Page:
Nationwide, people of color are at a greater risk of being uninsured than are whites, and they face many more obstacles to accessing the health care they need. The disparities in the availability of quality health care are mirrored by poorer health outcomes among people of color. Although Washington is considered a leader in health care, when it comes to health coverage, people of color still fare far worse here than do whites. Increased commitment to health care access – and not a withdrawal from prior commitments – is needed to reverse our state’s great health care inequality. Fixing the grave racial disparities in Washington’s health care system must become a priority of our government.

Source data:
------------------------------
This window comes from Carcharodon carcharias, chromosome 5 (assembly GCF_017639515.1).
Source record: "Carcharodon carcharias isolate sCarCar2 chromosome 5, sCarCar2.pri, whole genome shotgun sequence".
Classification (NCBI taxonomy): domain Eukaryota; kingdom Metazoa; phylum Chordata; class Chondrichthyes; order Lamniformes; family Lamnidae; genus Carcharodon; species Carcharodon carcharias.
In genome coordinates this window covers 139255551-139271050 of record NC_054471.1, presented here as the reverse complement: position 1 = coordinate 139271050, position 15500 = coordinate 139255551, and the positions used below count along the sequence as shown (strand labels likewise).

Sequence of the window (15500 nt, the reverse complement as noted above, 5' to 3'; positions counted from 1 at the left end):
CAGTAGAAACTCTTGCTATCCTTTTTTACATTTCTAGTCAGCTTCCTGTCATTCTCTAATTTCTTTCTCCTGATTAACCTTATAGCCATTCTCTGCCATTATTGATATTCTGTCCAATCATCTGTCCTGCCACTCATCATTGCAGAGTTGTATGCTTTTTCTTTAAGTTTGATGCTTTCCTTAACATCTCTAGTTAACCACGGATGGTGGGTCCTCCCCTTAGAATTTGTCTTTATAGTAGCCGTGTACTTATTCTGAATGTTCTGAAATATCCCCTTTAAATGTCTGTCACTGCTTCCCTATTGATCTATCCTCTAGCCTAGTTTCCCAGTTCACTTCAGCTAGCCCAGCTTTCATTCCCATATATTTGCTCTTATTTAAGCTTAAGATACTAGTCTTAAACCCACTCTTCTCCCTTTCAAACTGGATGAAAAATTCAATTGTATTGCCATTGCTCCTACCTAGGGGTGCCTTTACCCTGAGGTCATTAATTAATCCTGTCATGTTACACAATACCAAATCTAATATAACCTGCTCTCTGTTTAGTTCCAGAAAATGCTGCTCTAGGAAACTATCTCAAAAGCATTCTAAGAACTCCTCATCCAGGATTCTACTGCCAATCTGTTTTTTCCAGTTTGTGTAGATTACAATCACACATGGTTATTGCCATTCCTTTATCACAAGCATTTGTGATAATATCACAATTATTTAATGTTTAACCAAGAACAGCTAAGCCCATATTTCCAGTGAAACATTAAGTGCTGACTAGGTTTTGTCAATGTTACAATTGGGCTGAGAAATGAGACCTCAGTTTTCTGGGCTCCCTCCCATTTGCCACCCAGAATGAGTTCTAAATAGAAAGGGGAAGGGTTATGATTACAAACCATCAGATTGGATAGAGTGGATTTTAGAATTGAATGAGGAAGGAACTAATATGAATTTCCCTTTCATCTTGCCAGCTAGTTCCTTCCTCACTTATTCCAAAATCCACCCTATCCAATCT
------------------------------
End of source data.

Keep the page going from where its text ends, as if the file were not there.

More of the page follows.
While some states have pursued strategies that harm consumers and do not address rising prescription drug prices, other states have started negotiating with drug companies to lower the cost of prescription drugs and are already saving money. By using multi-agency and multi-state prescription drug purchasing pools and/or preferred drug lists, states have projected or realized savings of 5 to 15 percent of their total prescription drug costs.